STOCKHOLM: Swedish banking group Swedbank reported a bigger-than-expected rise in net profit today on the back of higher interest income, and said its credit quality was solid as loan impairments fell sequentially in the second quarter.
Swedbank, Sweden’s biggest mortgage lender, said its net profit more than doubled to 9.12 billion Swedish crowns from a year-ago 4.51 billion crowns to come in ahead of a mean forecast of 8.06 billion crowns in a Refinitiv poll of analyst estimates.
Nordic banks such as Swedbank have seen a dramatic run of central bank rate hikes aimed at tackling soaring inflation lifting interest income and profit over the past year.
Swedbank, a rival to lenders Handelsbanken and Nordea, said its interest income – which includes revenue from mortgages – rose to 12.77 billion crowns from 7.11 billion last year, ahead of the 12.32 billion crowns forecast by analysts.
Loan losses from sectors hit by ballooning costs of servicing vast piles of debt amassed during the years of zero rates – above all by commercial real estate firms in Sweden – have so far been very modest for banks.
That may change in the quarters to come if Sweden’s commercial property bust worsens at a time when households are feeling an increasingly painful pinch from rising mortgage costs, although many have savings to dip into if needed.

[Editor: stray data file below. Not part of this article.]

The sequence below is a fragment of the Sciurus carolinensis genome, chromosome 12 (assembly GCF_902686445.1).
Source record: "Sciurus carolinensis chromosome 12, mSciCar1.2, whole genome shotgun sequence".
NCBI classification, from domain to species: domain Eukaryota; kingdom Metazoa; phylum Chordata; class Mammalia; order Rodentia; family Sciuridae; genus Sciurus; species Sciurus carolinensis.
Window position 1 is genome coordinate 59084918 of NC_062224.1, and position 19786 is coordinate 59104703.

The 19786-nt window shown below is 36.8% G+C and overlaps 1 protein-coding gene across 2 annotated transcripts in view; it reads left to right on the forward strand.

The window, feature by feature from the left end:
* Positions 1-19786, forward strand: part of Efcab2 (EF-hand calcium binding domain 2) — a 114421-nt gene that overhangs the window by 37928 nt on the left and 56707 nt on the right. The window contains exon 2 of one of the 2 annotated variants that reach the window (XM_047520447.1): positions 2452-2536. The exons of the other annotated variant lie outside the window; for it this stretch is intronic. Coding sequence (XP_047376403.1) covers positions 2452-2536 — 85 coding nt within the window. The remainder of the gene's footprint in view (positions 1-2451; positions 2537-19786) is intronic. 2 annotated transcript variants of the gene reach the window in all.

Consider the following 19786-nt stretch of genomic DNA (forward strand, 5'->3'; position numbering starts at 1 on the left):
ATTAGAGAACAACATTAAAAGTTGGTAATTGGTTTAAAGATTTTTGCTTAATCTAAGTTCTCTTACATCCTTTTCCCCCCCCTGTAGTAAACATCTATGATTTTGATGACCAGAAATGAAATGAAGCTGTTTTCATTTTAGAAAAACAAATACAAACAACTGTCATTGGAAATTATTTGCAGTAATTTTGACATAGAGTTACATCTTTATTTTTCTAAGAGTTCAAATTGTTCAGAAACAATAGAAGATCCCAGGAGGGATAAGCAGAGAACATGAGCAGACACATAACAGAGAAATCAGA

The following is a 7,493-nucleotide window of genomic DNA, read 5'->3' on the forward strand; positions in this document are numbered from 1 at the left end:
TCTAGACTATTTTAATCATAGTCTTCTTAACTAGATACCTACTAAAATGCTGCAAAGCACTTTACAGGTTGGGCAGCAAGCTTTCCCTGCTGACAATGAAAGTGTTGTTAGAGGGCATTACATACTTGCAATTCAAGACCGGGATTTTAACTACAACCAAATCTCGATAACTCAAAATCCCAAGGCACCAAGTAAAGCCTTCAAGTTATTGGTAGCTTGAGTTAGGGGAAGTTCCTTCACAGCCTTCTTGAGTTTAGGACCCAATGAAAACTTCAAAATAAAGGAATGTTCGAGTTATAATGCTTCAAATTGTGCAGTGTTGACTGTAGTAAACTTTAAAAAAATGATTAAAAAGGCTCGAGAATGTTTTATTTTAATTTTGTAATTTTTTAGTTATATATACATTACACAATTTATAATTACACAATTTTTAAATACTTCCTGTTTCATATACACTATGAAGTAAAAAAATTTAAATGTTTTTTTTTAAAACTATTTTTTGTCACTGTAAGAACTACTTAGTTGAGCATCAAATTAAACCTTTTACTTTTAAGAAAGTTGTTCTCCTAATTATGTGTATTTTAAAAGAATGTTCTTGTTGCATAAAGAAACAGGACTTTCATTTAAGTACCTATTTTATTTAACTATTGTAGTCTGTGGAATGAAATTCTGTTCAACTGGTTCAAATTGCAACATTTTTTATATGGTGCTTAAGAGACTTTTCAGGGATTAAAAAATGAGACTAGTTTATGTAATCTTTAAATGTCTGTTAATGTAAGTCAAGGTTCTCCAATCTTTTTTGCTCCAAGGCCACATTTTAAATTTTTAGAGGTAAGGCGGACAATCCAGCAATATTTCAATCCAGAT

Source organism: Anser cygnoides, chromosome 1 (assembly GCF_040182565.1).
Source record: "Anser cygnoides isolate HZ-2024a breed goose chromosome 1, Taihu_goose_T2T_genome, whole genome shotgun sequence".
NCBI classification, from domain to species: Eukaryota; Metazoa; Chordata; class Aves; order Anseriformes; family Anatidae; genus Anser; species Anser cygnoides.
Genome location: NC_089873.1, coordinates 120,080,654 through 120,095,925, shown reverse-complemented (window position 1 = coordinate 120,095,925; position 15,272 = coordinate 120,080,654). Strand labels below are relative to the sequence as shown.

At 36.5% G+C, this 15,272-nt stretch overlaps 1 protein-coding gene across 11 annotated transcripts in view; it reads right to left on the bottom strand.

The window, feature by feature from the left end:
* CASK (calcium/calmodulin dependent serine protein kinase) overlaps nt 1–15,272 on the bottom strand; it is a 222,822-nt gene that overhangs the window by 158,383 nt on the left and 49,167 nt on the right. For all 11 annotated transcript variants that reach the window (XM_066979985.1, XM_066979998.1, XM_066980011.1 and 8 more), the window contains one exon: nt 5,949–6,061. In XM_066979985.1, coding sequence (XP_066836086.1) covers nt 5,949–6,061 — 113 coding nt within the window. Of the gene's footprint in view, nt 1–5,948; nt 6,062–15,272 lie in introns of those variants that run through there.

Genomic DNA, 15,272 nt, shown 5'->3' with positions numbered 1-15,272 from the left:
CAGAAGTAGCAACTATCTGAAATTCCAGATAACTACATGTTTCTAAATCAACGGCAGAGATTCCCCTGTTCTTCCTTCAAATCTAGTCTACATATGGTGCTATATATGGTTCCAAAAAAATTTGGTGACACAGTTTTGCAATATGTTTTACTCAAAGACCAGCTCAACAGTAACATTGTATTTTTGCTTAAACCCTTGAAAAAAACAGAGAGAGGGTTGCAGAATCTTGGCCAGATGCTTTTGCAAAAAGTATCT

“Our credit quality is solid and we feel secure with our conservative and thorough lending process. We see that our customers are continuing to adapt to the prevailing economic conditions,” Swedbank’s chief executive officer Jens Henriksson said in a statement.
Swedbank shares rose 2.5% by 0705 GMT. Analysts at JP Morgan said in a note to clients it expected the better-than-forecast interest and fee income to drive mid-single-digit upgrades in net income for Swedbank in 2023-2025.
“However, we believe most of the upgrades could come in the Baltics, which will be partly offset by the new temporary banking tax,” they said. Lithuania introduced a bank windfall tax earlier this year.
Swedbank booked credit impairments of 188 million crowns, up from 40 million crowns in the year-ago quarter, but well below analysts’ expectations for the number to remain around the 777 million crowns recorded in the first quarter of this year.
Some players in the real estate sector were facing difficulties as business models based on low interest rates took a hit, prompting them to raise more capital, sell assets and build up liquidity, efforts Henriksson expected to continue.
“We have added a bit more money precisely for credit losses in this sector, but we don’t feel especially worried as far as the bank is concerned. We’re sitting on a lot of securities here,” he told reporters in a conference call.